WASHINGTON – Staying ahead of cyberattacks on states' election security systems is a race without a finish line, Minnesota Secretary of State Steve Simon told federal lawmakers on Wednesday.
"We have to stay at least one step ahead of the bad guys all the time," Simon said before a Senate panel. "There is no tape to cross, and no end zone where we can spike the football."
With the 2018 midterm elections looming, U.S. Sen. Amy Klobuchar, D-Minn., helped lead a hearing of the Senate Committee on Rules and Administration on how state and local governments are addressing election security, with testimony from the Department of Homeland Security and several secretaries of state from around the country.
Klobuchar highlighted legislation she has sponsored, dubbed the Secure Elections Act, to improve information-sharing between local election officials, national security officers and cybersecurity experts. And it would mandate minimum standards — a "floor," she said — for state election equipment, improve auditing, and give more resources to election personnel.
The measure has bipartisan support, but it may not become law in time to affect voting this year. Klobuchar, the ranking Democrat on the rules committee, stressed it would still be needed even if lawmakers don't act until after the election.
This spring's federal budget bill already set aside $380 million for state grants covering election security, with $6.6 million for Minnesota to hire people, buy equipment and upgrade technology. But that money can't be spent without approval from the Legislature, which tucked that provision into a much larger spending and policy bill that Gov. Mark Dayton vetoed for reasons not related to the election money.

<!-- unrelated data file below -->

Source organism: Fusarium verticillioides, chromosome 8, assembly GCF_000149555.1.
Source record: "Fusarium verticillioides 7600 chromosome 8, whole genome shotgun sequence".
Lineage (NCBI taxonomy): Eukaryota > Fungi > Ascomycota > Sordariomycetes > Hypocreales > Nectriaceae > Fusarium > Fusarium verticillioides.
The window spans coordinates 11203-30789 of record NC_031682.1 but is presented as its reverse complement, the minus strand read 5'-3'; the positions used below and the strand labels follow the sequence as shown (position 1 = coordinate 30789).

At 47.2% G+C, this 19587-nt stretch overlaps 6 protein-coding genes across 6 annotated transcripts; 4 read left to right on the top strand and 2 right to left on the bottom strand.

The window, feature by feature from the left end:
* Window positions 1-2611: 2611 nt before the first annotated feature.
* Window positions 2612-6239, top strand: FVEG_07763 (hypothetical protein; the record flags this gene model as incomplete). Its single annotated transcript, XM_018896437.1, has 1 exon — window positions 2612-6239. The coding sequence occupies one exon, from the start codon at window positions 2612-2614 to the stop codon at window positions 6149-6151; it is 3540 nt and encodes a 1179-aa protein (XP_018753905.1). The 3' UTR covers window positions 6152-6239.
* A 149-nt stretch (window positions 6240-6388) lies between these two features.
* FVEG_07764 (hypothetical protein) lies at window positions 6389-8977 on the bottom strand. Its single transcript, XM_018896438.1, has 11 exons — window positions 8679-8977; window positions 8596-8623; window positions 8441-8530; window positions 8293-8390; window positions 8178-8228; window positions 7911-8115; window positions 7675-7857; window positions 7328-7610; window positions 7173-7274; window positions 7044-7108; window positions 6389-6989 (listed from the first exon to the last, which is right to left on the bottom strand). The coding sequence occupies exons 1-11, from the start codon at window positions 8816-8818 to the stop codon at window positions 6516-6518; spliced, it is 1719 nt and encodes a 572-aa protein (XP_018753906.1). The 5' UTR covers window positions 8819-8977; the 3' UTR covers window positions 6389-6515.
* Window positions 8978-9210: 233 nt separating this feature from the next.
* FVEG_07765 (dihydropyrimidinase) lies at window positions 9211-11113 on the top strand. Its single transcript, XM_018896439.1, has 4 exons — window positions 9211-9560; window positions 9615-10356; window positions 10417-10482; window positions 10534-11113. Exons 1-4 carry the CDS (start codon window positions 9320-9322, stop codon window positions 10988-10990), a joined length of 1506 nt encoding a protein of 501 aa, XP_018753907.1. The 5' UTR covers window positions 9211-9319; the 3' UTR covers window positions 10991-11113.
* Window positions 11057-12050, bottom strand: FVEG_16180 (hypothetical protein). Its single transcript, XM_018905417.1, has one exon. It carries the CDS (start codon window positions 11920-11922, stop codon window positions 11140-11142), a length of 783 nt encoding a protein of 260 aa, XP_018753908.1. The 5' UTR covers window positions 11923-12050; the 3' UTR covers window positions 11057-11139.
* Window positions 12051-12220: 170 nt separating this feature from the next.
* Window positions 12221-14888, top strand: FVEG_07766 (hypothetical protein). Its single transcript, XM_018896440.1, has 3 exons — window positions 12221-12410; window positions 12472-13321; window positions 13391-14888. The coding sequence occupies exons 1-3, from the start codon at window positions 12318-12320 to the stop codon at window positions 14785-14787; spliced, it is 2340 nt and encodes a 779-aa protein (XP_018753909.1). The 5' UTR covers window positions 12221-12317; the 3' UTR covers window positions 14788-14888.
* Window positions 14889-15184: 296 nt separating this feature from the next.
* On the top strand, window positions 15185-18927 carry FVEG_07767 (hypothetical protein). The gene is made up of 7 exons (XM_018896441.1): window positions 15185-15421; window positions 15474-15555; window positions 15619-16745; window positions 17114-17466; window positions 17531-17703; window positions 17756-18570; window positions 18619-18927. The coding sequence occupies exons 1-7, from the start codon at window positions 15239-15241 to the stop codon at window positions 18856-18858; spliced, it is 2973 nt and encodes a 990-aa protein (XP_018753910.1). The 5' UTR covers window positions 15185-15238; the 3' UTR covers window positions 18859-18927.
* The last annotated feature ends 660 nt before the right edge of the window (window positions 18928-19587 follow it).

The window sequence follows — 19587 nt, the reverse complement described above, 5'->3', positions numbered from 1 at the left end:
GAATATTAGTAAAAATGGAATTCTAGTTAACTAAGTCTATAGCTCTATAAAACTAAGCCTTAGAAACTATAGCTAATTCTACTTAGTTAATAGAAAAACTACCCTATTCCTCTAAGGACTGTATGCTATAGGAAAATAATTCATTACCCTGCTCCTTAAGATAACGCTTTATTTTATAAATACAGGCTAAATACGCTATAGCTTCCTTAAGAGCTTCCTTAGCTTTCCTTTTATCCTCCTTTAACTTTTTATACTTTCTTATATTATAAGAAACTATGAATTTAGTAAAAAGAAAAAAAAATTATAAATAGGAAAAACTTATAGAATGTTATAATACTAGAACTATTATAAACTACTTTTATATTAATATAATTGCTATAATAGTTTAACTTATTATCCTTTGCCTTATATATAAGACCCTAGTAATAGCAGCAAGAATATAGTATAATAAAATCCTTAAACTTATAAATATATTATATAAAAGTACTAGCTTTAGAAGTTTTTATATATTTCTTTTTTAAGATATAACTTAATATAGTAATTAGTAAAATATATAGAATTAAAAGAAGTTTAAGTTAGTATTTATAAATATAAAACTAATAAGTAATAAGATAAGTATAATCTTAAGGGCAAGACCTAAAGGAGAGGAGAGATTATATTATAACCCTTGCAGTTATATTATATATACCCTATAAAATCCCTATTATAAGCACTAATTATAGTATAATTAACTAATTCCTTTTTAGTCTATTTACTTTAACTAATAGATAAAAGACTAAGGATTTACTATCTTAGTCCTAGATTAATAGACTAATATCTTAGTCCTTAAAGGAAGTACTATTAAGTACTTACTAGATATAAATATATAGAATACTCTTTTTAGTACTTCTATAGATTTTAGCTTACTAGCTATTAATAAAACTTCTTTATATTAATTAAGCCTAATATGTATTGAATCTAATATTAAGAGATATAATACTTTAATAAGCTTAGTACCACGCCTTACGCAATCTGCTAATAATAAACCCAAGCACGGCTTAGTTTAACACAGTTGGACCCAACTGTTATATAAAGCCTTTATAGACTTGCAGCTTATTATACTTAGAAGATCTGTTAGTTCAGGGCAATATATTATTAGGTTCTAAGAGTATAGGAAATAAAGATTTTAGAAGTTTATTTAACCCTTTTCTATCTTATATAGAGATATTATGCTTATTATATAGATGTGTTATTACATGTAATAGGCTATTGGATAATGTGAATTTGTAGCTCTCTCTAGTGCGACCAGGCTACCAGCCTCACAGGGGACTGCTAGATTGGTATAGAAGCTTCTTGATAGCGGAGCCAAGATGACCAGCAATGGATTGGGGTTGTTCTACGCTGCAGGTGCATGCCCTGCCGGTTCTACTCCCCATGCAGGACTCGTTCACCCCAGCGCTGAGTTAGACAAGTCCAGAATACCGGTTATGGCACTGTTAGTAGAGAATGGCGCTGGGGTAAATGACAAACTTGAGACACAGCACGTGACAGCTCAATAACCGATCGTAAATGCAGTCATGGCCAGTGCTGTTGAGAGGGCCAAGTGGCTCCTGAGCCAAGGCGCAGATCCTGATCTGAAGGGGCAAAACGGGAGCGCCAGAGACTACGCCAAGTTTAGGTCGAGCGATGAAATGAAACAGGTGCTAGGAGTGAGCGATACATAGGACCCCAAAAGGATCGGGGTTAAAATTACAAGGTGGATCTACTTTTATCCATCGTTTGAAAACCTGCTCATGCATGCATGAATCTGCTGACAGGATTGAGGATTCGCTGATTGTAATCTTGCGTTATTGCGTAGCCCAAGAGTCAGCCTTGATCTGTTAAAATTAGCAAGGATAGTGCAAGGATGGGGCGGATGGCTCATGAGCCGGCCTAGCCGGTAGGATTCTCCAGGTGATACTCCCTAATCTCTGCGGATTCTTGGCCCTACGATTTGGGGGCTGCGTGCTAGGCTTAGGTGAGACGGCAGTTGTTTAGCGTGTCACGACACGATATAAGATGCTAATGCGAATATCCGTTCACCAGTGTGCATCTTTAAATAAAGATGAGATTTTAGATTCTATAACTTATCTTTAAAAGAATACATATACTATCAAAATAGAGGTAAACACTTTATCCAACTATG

"Hack us once, shame on them," said Klobuchar. "Hack us twice, shame on us if we don't do anything about it."
Some state officials are still cautious about federal overreach, even as Homeland Security has sought to work more collaboratively with them. "Election security is a national security issue," Matt Masterson, a senior cybersecurity adviser at Homeland Security, told the Senate panel.
Simon, a DFLer, noted that Russian hackers attempted to breach 21 states' election systems in 2016 — including Minnesota's, though that effort was unsuccessful. Since then, the state has worked with Homeland Security to address potential vulnerabilities. The risk of an attack affecting the outcome of an election is low, according to Simon, noting that the state uses paper ballots that are placed in an optical-scan machine; local offices report results by telephone and upload the data to an encrypted system. Officials conduct postelection audits and reviews.
But he asked lawmakers for ongoing federal resources to pay for hardware, software and expertise, adding that the stakes are particularly high given that Minnesota has the highest voter turnout in the nation.
"I believe that the number one threat to the integrity of our elections nationwide is the possibility of some outside infiltration or breach or attack by someone acting to influence our elections or to mess with the instruments of our elections," Simon told reporters after the hearing. Simon said he doesn't care whether it's Russia, another government, a private actor or the guy next door.
But Missouri Secretary of State Jay Ashcroft, a Republican, disagreed that's the top threat. He said suggestions that foreign hacking changed the outcome of elections discourages voting, "and that is reprehensible," he said.